In FIG. 1, collection stations 120 and 125 can each monitor first computer network 140 having a first network element, and collection stations 130 and 135 can each monitor second computer network 145 having a second network element. Because two collection stations can monitor the same computer network, overlapping coverage of network elements by collection stations within a management domain can cause duplicate IP addresses to be reported to a management station. As discussed previously, when a management station receives duplicate IP addresses, it can attempt to assign a network element reported from one collection station as a primary network element and the network element reported from the other collection station as a secondary network element.
 An exemplary method for determining the primary and secondary nature of network elements based on network addresses (e.g., IP addresses) across management domains in a computer network will be described with reference to FIG. 3. In step 305, at least one management computer can receive first information from a first collection computer, wherein the first information includes a first network address and a first management domain identifier. In step 310, the management computer can receive second information from a second collection computer, wherein the second information includes a second network address and a second management domain identifier. The second network address can be identical to the first network address. In step 315, the management computer can compare the second network address to the first network address using the second management domain identifier and the first management domain identifier. Based on the results of the comparison in step 320, in step 325 the management computer can assign the network element associated with the second network address as a primary network element when the second network address belongs to a different management domain than the first network address. Alternatively, in step 330 the management computer can assign the second network element associated with the second network address as a secondary network element when the second network address belongs to the same management domain as the first network address.
 In an exemplary embodiment of the present invention, when management station 105 receives an IP address as a part of topology data from a collection station, management station 105 can check to determine whether some other collection station also reported the same IP address. If so, management station 105 designates one network element with that IP address as the primary network element and the other network element as the secondary network element. Thus, to determine whether a network element is primary or secondary, management station 105 can use the management domain identifier to determine whether the network element with the received IP address belongs to the same domain as the duplicate IP address or not. If the network element does belong to the same domain, then the network element is a secondary network element, otherwise the network element is designated as a primary network element.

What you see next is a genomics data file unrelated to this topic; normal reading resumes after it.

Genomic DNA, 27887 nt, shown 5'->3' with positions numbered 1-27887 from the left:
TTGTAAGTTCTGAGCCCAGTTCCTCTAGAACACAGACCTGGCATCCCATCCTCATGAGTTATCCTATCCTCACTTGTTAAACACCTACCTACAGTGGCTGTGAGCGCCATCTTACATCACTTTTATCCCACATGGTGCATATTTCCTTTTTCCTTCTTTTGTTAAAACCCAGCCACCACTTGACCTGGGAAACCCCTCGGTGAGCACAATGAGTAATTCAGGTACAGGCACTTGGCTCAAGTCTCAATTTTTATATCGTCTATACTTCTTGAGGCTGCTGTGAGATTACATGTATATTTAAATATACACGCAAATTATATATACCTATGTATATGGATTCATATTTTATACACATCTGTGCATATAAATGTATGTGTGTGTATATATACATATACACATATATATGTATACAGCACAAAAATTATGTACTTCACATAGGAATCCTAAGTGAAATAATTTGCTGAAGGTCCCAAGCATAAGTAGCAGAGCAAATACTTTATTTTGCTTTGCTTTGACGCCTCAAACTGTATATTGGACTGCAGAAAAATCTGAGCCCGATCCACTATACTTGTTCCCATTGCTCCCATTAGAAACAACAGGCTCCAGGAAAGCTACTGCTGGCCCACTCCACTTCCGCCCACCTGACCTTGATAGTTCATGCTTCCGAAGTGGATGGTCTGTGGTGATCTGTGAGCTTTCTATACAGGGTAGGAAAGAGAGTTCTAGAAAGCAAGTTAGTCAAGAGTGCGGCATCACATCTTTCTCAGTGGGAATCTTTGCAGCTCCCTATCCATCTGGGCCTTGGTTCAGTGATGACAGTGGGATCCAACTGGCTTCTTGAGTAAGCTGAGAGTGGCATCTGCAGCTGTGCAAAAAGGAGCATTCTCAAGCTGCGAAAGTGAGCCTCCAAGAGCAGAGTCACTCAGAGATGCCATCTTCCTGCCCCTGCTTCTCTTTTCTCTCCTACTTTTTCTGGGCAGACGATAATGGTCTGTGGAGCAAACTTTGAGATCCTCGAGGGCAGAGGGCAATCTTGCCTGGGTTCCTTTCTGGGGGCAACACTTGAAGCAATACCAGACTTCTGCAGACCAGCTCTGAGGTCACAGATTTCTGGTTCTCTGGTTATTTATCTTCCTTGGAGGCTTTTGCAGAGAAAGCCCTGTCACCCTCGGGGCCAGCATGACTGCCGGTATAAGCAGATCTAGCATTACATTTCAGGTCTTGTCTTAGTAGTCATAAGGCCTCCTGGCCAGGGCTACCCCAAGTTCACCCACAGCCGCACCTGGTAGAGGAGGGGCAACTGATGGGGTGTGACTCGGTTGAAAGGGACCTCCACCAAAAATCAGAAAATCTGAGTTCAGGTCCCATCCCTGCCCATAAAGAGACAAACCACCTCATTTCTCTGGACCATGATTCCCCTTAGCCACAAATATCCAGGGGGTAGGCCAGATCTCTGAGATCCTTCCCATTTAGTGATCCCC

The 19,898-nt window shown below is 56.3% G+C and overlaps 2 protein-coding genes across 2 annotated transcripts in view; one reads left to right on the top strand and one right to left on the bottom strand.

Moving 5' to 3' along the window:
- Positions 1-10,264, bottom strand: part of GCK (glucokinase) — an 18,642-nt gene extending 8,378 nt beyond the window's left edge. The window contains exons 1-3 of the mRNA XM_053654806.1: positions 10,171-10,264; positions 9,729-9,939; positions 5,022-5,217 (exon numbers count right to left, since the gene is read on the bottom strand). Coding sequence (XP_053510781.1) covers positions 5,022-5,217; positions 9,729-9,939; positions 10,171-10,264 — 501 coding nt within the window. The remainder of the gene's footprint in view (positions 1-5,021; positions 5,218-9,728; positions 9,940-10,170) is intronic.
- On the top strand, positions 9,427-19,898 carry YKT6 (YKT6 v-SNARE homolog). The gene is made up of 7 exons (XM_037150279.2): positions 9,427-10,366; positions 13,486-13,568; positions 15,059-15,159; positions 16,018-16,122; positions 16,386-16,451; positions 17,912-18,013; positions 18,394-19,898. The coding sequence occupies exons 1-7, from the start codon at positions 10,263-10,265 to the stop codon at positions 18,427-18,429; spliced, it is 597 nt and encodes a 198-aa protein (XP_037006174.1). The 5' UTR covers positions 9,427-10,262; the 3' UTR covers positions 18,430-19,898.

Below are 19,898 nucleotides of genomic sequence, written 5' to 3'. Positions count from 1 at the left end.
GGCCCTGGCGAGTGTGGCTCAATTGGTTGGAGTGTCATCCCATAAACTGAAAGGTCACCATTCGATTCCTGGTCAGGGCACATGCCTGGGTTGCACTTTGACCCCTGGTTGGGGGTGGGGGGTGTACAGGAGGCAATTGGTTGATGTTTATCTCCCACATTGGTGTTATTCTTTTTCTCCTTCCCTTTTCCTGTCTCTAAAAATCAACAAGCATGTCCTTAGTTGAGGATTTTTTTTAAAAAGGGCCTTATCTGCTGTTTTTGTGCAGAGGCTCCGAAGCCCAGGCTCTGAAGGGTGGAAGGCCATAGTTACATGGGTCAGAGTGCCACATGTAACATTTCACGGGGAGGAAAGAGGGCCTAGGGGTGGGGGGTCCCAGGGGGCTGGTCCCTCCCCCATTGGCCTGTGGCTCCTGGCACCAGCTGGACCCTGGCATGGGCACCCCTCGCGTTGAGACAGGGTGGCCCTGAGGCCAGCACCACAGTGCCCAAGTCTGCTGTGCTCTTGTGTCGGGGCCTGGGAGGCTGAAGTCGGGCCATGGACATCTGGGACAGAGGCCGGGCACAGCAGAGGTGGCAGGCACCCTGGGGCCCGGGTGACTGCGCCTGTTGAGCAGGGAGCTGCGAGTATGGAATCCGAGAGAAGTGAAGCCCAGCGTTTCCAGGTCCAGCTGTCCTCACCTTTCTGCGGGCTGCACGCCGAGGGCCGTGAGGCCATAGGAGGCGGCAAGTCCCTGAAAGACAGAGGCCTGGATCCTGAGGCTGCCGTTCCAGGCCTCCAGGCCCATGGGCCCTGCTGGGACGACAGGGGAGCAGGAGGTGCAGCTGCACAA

In the distributed Internet monitoring system (“DIMS”) described in U.S. Pat. No. 5,948,055, data is represented in the form of structures referred to as “topology objects” or “objects.” Topology objects are the internal representation of real world objects, and the term is used to refer both to the organization of the data as well as to the internal structures used to track that data. For example, for a given computer (node) in the real world, the DIMS will track a body of data about that node. That data is stored in a form that models that node in a topology database that resides within a management station. Additionally, a topology manager running within a management station and the applications that deal with it will read that data into an internal structure that represents that node's data, and that internal structure is referred to as a “topology node object” or just a “node.”
 In the DIMS, each topology manager can track the following types of objects: (a) a node object that represents the computers and connective devices in a network; (b) an interface object that represents the logical connections of the node to various networks; every interface must be associated with a node, and a node may have zero or more interfaces; (c) a segment object that represents a physical cable to which nodes are attached via interfaces; a segment conceptually contains those nodes which have interfaces connected to the segment; (d) a network object that represents a logical IP network; (e) the network object conceptually contains several segments and the nodes that are connected to those segments; (f) a global Internet object that contains global information and conceptually contains all other objects; and (g) a station object that represents a remote node that is acting as a host for the collection station software; a station object conceptually contains all the objects that are reported by that collection station's topology manager.